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on 30 November 2003
Most training operations are event management companies. That is the first revelation this book presents (on page two). Many more follow that, for me, made this an insightful and motivating prescription for how to deliver training that truly impacts performance in the workplace.
Whether you’re part of an internal department or an external supplier, this book provides a set of tools that can transform the results your training gets. Interestingly, not that much of your training is actually likely to change. When you consider that most reasonable training scores well on the evaluation sheets (and usually doesn’t lead to lasting performance improvements), the key to really impacting performance lies with what happens before and after your training ‘event’.
The High Impact Learning (HIL) methodology leads to business impact because it creates focus and “intentionality” upfront, and provides adequate support for performance improvement after the learning has taken place. Essentially, the tools provided in the book deal with the age-old problem of gaining the commitment and buy-in of line managers and learners. By creating a much clearer line of sight between the need for learning and how it will help the individual and the business unit achieve critical job tasks and business goals, the HIL approach offers the potential for results from training to take a quantum leap.
For those of you currently using or considering any e-learning initiatives, I would buy this book for chapter 2 alone – ‘Does the E-World Change Everything?’ It is an intelligent dissection of the issues surrounding e-learning, and helps readers understand how it can work within an HIL approach.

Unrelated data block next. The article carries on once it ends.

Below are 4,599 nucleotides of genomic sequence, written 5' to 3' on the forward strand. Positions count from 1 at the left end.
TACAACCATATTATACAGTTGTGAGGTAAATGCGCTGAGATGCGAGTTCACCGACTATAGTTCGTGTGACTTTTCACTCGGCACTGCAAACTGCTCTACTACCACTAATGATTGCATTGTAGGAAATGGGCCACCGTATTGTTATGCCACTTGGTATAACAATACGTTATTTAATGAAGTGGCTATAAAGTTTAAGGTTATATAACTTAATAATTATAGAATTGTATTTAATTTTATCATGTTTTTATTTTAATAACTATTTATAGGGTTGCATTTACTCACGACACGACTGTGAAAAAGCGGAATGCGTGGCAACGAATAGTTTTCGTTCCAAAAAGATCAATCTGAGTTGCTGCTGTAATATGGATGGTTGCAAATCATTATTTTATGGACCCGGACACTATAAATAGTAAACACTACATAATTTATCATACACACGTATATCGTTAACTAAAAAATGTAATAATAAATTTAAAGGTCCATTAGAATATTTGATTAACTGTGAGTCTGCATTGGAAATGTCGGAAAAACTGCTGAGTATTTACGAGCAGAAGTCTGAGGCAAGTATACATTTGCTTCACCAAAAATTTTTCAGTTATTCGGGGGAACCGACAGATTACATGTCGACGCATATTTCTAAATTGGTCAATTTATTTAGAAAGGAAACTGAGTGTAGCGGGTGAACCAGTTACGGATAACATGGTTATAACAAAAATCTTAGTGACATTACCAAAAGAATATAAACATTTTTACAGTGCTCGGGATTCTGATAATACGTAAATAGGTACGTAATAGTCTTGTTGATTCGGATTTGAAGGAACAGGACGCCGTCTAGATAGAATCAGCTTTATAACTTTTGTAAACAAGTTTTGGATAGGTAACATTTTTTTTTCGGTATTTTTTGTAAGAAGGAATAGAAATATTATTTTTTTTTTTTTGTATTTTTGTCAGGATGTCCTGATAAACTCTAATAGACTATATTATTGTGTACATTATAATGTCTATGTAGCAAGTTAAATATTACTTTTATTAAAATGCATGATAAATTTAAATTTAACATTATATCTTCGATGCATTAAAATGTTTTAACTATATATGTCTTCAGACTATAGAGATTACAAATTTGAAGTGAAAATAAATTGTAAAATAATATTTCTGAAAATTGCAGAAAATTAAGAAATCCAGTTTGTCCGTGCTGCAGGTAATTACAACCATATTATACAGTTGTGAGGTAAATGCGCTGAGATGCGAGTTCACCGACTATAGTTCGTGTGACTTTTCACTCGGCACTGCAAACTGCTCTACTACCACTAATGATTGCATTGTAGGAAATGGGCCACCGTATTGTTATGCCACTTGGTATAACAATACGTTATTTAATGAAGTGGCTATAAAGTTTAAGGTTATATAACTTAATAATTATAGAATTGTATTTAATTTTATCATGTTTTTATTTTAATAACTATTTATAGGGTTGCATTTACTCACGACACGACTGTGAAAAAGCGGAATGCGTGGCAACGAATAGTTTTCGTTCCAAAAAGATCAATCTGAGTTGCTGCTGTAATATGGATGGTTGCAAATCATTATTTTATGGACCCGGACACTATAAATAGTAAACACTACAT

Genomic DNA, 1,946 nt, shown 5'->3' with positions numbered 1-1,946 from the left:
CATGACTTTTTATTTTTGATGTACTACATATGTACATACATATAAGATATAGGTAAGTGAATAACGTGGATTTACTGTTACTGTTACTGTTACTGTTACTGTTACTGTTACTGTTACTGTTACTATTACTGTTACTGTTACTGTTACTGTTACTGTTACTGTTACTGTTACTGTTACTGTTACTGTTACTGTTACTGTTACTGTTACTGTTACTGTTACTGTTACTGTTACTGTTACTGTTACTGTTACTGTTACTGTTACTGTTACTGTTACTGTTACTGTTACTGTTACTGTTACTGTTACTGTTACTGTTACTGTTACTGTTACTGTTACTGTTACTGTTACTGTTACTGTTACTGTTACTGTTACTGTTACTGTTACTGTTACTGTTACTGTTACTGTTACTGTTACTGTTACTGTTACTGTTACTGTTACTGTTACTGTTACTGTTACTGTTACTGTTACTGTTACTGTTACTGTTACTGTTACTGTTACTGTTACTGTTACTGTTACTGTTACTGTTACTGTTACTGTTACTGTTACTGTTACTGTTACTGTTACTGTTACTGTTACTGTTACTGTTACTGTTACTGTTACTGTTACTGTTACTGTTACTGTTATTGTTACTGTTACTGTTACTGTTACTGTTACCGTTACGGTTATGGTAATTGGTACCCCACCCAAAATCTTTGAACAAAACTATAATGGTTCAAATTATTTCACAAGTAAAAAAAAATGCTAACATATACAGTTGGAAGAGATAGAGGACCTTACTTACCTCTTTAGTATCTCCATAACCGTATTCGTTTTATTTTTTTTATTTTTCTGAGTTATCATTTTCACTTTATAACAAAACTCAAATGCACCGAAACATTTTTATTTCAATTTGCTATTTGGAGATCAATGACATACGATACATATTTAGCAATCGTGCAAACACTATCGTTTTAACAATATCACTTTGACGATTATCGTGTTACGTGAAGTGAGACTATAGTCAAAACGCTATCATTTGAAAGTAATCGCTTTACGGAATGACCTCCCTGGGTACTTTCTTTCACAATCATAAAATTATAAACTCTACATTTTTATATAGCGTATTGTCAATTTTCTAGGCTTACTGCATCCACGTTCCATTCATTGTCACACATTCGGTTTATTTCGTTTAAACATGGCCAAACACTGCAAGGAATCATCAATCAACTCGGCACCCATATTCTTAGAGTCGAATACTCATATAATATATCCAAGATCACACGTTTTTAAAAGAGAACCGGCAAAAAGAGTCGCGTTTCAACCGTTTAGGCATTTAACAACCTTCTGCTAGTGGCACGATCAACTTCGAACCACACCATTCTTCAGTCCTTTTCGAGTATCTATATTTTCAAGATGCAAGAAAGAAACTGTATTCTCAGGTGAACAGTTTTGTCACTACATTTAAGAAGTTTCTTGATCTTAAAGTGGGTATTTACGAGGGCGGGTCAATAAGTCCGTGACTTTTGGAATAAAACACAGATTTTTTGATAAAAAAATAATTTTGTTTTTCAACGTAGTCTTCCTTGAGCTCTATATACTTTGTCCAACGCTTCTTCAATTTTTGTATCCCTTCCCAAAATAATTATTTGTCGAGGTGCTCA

For readers involved in Employee Development Planning, there’s also a great chapter on making that more meaningful for staff and managers too.
In addition to this, the book uses an academic foundation combined with real-world examples to describe the HIL approach convincingly. Included within this is a wonderful new method of training evaluation called ‘The Success Case Evaluation’. A quick and easy adaptation of ROI methodologies, this offers training providers the opportunity to demonstrate the value of their performance improvement solutions, instead of defending themselves from budget cuts.
In summary, if you’re hesitating buying this one because it looks a little expensive, consider what you’re getting:
A view of ‘training’ that will turn conventional ideas on their heads
A superb examination of the issues around making e-learning work
Tools to take the hostages and vacationers out of your training room
Tools to generate enthusiasm, commitment and support for learning initiatives amongst line managers
Real-life examples of how it’s worked elsewhere and what you can do build support for performance improvement in your organisation
A new evaluation tool that brings to life the value that High Impact Learning creates
All in all, great value for money. If you’re involved in designing or delivering training – you need this book.
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